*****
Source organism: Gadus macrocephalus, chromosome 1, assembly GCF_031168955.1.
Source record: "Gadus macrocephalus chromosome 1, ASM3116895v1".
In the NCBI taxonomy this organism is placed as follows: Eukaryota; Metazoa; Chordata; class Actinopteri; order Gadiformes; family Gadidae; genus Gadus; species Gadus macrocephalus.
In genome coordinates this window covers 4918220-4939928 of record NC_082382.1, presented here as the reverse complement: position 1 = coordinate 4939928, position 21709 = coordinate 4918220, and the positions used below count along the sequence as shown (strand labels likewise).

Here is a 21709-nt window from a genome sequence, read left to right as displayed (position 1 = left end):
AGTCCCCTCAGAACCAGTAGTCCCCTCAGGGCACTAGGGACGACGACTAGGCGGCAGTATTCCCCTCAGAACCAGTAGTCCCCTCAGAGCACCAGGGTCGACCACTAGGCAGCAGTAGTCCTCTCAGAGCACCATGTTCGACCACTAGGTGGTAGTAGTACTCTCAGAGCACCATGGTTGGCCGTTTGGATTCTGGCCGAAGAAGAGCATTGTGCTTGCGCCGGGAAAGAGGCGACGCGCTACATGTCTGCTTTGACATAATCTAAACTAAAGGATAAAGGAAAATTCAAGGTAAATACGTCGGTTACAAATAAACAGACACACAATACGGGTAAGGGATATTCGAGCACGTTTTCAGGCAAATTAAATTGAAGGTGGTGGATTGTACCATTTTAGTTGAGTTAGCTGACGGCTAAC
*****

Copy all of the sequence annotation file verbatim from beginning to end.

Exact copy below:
Source organism: Gadus macrocephalus, chromosome 1, assembly GCF_031168955.1.
Source record: "Gadus macrocephalus chromosome 1, ASM3116895v1".
In the NCBI taxonomy this organism is placed as follows: Eukaryota; Metazoa; Chordata; class Actinopteri; order Gadiformes; family Gadidae; genus Gadus; species Gadus macrocephalus.
In genome coordinates this window covers 4918220-4939928 of record NC_082382.1, presented here as the reverse complement: position 1 = coordinate 4939928, position 21709 = coordinate 4918220, and the positions used below count along the sequence as shown (strand labels likewise).

Here is a 21709-nt window from a genome sequence, read left to right as displayed (position 1 = left end):
AGTCCCCTCAGAACCAGTAGTCCCCTCAGGGCACTAGGGACGACGACTAGGCGGCAGTATTCCCCTCAGAACCAGTAGTCCCCTCAGAGCACCAGGGTCGACCACTAGGCAGCAGTAGTCCTCTCAGAGCACCATGTTCGACCACTAGGTGGTAGTAGTACTCTCAGAGCACCATGGTTGGCCGTTTGGATTCTGGCCGAAGAAGAGCATTGTGCTTGCGCCGGGAAAGAGGCGACGCGCTACATGTCTGCTTTGACATAATCTAAACTAAAGGATAAAGGAAAATTCAAGGTAAATACGTCGGTTACAAATAAACAGACACACAATACGGGTAAGGGATATTCGAGCACGTTTTCAGGCAAATTAAATTGAAGGTGGTGGATTGTACCATTTTAGTTGAGTTAGCTGACGGCTAAC